Ocean Watch Archives | Page 3 of 22 | Honolulu Star-Advertiser
  • Wednesday, January 16, 2019
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Ocean Watch


Urchins can use seaweed hat to feed themselves

Opal seaweed is native to the warm Indian, Pacific and western Atlantic oceans, growing from tide pools to waters 150 feet deep. It’s also native to Hawaii, meaning it got here without a lift from human hands or hulls, drifting hundreds or even thousands of miles to our islands. Read More

Nudibranchs are among the prettiest ocean critters

Nudibranchs are snails without shells. The common name of these animals is sea slugs. Read More

Stone money and gobies in Palau and Yap

With about 2,000 species, gobies form the largest fish family in the world. Read More

Yap’s unique stone money acts as hard currency

Besides meeting some of the friendliest people on the planet here, it’s the only place where money is as big as manta rays. Read More

Soft Coral Arch revives childhood memories

Rather than a hard skeleton, these soft coral types have inside their liquid stalks tiny calcium carbonate sticks and stones that help them stand up. Read More

Coral reefs in Palau are national treasures

Palau’s corals are getting attention for their ability to thrive in warm, acidic water, factors that are killing corals in other parts of the world. Read More

Breathing gets bubbly while crabs are on land

Crabs that spend part of their lives in the water, and part out, can blow bubbles. This foaming-at-the-mouth might look like the crab is in distress, and sometimes it is, but in healthy crabs, mouth bubbling comes from the crab breathing air instead of water. Read More

Clinger crabs are members of wind drift community

Clinger crabs are about the size of a quarter and come in shades of blue or brown, depending on which object they’ve chosen to call home. Read More

Midway beach becomes wall-to-wall sea turtles

During my albatross work at Midway two years ago, I watched several 200-or-so-pound turtles dig their front fins into the sand and lurch up the beach, one laborious step at a time. I felt exhausted just watching. Read More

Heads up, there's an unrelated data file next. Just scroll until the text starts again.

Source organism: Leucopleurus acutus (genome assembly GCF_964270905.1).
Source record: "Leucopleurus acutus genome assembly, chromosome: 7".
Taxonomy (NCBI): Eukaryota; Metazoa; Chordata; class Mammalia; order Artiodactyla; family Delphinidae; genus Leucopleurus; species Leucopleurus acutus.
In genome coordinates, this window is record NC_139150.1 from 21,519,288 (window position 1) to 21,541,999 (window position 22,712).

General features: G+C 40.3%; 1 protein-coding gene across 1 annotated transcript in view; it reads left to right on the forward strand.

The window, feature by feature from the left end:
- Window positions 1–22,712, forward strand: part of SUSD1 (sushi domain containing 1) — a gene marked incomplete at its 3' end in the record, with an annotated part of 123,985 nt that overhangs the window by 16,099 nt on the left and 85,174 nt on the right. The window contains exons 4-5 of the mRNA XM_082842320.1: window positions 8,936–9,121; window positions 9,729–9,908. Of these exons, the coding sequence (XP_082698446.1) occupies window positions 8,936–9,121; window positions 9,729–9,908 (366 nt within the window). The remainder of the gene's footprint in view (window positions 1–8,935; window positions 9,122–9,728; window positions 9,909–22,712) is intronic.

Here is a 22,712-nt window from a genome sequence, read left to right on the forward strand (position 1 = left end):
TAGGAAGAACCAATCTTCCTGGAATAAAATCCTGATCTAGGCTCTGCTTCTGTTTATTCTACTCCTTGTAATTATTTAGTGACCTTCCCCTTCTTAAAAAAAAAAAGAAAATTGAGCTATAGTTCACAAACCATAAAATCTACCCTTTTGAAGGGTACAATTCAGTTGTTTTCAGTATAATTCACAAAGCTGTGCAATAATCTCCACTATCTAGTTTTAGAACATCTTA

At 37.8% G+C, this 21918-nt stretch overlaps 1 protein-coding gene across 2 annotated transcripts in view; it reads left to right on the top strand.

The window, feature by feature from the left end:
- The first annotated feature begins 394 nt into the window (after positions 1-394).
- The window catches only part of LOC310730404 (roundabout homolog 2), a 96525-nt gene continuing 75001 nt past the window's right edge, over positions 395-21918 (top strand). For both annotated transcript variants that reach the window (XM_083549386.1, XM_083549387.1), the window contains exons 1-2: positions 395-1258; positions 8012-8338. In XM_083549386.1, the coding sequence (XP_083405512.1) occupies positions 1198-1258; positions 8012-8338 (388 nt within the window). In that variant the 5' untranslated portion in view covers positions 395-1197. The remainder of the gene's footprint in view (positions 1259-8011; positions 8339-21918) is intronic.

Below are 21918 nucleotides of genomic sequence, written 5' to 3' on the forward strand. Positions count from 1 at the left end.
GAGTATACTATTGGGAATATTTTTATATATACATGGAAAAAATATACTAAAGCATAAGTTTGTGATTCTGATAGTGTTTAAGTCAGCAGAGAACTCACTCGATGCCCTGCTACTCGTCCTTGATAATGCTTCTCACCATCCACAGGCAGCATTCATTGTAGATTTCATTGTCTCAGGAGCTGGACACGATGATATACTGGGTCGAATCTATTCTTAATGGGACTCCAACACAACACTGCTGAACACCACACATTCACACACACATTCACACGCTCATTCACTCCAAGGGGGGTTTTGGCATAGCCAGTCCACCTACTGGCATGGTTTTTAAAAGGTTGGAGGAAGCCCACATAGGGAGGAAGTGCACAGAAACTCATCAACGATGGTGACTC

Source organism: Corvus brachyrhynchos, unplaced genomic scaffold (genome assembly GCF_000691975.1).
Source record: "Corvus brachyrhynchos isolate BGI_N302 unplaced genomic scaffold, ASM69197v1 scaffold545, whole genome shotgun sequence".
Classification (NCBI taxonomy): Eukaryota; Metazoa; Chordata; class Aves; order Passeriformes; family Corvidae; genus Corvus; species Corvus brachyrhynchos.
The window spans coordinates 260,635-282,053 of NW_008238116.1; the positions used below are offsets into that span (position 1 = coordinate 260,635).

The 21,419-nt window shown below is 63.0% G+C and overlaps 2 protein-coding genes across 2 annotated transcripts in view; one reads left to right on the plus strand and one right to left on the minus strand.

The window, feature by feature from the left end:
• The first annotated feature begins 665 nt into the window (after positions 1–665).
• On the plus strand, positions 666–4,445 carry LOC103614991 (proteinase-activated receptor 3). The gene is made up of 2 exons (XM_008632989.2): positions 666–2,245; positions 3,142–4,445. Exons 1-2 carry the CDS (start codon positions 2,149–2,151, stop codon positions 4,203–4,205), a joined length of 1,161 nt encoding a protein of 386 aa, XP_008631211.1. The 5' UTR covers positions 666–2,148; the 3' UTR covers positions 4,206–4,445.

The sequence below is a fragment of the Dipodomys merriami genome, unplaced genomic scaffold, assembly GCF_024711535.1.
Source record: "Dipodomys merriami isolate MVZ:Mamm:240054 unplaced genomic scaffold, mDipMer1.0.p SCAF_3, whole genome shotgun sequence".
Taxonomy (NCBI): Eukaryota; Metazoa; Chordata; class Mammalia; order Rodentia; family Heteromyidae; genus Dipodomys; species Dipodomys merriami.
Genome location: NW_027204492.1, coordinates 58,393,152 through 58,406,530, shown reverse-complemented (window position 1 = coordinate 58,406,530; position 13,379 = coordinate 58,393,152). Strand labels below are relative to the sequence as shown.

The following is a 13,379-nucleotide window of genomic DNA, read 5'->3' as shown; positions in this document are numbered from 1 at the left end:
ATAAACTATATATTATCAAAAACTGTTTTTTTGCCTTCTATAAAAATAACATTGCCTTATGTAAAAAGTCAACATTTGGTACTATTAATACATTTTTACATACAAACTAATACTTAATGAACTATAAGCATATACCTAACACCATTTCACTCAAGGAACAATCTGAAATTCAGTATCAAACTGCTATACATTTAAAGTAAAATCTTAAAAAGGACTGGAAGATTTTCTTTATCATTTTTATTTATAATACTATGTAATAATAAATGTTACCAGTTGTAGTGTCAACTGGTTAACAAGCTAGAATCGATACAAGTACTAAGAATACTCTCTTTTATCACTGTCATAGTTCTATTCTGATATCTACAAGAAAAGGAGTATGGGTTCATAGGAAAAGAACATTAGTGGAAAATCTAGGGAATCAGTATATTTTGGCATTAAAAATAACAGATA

Good deed brings rare glimpse of sea horse

The sea horse is a Hawaii native. The smooth sea horse’s scientific name is Hippocampus kuda. Read More

Green turtles’ numbers are growing at Midway

Midway is famous for hosting the largest albatross colony in the world, but it’s also become a place to admire sea turtles. Read More

Distinct isle anemones stow their okole at aquarium

In light of all the time I spend snorkeling and reading about marine life, you might think that the aquarium wouldn’t hold any surprises for me. But wait, what’s this? On exhibit is an anemone, called Mann’s anemone, found only in Hawaii that I didn’t know existed. Read More

Isles host 20 species of native spider crab

Year-end highlights or summaries aren’t my favorite reading material because the articles mostly contain facts about things I already know. Read More

Isolated Midway still has creature comforts

When I mentioned that Craig and I were going to work at Midway counting albatrosses over the holidays, the questions people asked made me realize that few people know anything about the place. Read More

Laysan albatross joins birds visiting isles for the holidays

Here on Oahu, the holidays are for the birds — shorebirds and seabirds, that is. In November, we plover lovers added to our list of thanks the first-ever-seen white (called leucistic) kolea, spotted foraging at Heeia Pier. Read More

White terns enjoy growth with the help of humans

For the second year in a row, Honolulu’s white terns (the official name for what we once called fairy terns or angel terns) are having a banner year. Read More

It’s the time for ‘wedgies’ to be leaving their burrows

Happening right now with wedge-tailed shearwaters on Oahu, moms, dads and fledgling chicks are leaving their underground hideaways to ride the wind above the waves. Read More

Rare white plover adopts boat harbor as winter home

Forget a white Christmas. We bird lovers are dreaming of a white kolea. Read More

Minuscule ‘water bears’ are uncanny survivors

Water bears have survived temperatures as high as 300 degrees Fahrenheit and as low as minus 456 degrees. The animals have also lived through vacuums, intense radiationand zero oxygen. Read More

Bleaching isn’t always death knell for corals

Some corals are adapting to higher water temperatures and doing just fine. Perhaps, as human and wildlife suffering escalates worldwide, our species will evolve to become less selfish. Read More

Spiral float is unique to 1 species of cuttlefish

I’m home from Australia after several outstanding voyages to the outer reefs of the Great Barrier Reef Marine Park. Read More

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